A valid ID is required in almost every other country in the world in order to vote, are they all doing this with the express purpose of discriminating against the poor? The Tea Party must be more powerful than I thought!

          • FriendlyGoat

            No one is going to give voters smartphones for free, your original argument. That kind of ridiculous snark is “the evidence” of the motivation from your side.

          • f1b0nacc1

            Really? Smartphones are already heavily discounted and subsidized by phone companies, and the latest Amazon Fire was retailing for only about $10 (less I believe) quite recently. It isn’t difficult at all to imagine a smartphone capable of handling a ‘voter app’ being cheap enough to give away, though I suspect that the real problem would be the cost of a phone contract…oh wait, those are already being subsidized in several urban areas. Technology is making everything cheaper over time…
            For purposes of discussion, lets say that we are talking about a pool of 25 million voters (several times the number you are really discussing) and we could provide the smartphones for $100 each (also far more than it would cost to buy them in bulk…remember, we aren’t talking about a high-end iPhone, but rather something that can support an app or two as well as the usual communications options), that brings us to $2.5 billion, or say $5 billion with the typical government inefficiency. Let’s throw in an additional $500 million annual cost of new phones to account for turnover, etc. (about 10%/year), which also strikes me as high, but I am trying to be conservative in my estimates. Given what the feds waste money on as a regular thing, I don’t really see that this is outrageous or completely impossible.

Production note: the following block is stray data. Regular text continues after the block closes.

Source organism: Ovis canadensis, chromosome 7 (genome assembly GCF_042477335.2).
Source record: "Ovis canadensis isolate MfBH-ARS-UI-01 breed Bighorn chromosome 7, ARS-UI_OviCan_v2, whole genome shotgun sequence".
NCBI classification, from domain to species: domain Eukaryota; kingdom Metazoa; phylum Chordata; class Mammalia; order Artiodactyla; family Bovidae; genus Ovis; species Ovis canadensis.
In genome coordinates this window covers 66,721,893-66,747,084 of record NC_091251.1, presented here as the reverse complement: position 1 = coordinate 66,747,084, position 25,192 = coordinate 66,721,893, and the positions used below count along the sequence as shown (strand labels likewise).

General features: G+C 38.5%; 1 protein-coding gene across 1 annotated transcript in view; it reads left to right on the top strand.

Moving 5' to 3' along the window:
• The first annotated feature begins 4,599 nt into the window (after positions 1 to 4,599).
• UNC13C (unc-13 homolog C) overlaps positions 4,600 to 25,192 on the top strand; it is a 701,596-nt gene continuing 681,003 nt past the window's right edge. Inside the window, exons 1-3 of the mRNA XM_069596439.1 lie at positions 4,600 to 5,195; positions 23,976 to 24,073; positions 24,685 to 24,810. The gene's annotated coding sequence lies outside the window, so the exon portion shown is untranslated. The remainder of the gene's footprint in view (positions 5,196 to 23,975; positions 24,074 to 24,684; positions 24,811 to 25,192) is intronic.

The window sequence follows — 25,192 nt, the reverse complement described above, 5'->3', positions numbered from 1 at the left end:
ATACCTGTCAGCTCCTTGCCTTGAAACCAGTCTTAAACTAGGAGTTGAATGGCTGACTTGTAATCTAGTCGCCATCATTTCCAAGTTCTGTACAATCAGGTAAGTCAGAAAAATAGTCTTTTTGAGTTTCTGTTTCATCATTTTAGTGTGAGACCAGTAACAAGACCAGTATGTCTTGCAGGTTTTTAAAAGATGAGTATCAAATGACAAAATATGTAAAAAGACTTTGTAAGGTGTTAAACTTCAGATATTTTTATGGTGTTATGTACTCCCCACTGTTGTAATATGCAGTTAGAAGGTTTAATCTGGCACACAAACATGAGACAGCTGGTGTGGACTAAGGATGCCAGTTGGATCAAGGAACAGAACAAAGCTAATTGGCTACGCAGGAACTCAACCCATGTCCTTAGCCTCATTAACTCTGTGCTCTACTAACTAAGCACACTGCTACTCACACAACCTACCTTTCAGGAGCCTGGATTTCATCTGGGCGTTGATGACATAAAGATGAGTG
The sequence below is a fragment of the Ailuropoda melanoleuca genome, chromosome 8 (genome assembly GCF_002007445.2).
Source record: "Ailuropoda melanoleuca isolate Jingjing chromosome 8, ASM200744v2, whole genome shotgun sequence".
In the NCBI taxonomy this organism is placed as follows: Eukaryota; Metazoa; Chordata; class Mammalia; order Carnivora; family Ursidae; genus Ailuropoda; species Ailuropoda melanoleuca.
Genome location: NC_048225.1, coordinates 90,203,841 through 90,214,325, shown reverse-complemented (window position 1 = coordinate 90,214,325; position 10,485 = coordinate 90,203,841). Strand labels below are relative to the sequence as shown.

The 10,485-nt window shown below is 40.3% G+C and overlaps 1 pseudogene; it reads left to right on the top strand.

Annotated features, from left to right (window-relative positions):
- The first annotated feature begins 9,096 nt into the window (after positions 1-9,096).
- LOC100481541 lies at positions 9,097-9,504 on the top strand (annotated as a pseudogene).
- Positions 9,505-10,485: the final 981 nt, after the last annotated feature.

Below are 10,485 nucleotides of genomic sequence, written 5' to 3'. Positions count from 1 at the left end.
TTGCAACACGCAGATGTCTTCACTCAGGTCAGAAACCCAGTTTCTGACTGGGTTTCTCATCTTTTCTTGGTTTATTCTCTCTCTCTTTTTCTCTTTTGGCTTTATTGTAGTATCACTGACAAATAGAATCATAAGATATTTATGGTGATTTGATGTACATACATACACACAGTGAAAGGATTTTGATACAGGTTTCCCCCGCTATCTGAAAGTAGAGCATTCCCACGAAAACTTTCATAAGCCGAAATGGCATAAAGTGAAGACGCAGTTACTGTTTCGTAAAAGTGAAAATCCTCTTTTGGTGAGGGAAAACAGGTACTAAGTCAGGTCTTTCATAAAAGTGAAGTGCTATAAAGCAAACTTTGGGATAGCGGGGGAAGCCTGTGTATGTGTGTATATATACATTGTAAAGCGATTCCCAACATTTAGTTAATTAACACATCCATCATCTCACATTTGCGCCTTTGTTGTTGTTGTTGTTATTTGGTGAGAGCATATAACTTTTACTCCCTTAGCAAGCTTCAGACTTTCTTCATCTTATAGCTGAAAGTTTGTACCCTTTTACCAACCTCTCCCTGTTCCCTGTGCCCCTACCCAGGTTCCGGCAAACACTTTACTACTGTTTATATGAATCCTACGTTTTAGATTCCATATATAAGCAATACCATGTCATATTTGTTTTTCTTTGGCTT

Mind you I don’t care for electronic voting in any form, as it is wide open to fraud and abuse, but if we were going to permit such a thing, this would be a not-unreasonable expenditure to permit poor voters to fully participate should they choose to do so. Keep in mind that a simple voter ID card, perhaps with some biometric modifications would end up costing a very small fraction of this figure and would still have the desirable effect of making fraud more difficult (not impossible, perfect isn’t really an option sadly enough) while ensuring that the poor have access to a valid ID.
            Again, you have made an assertion that you don’t support with any factual evidence combined with a few ad-hom attacks thrown in. Care to respond to a reasoned argument with some reasoned replies? If you assert that nobody would support this, or that the costs would be outrageous, offer some numbers to back up your claim. Note that several states already offer free voter IDs (some charge as well, a policy that I do NOT support…I believe that we can agree if you demand voter ID, you must provide some for those without the means to provide their own), and while there have been some glitches in getting everyone an ID who needs one (a few cases of very elderly people, and some others with – oddly enough – extreme conservatives who don’t want any sort of government-sponsored IDs), we have made progress.
            Aside from an unproven assertion of bad faith, and a failure to show that voter IDs actually harm minorities and the poor (note that in GA, for instance, minority voter participation is up over 2010 in the latest election – comparing an off-year congressional election to an off-year congressional election for an apples-to-apples analysis), which gives us a good sample population to work with.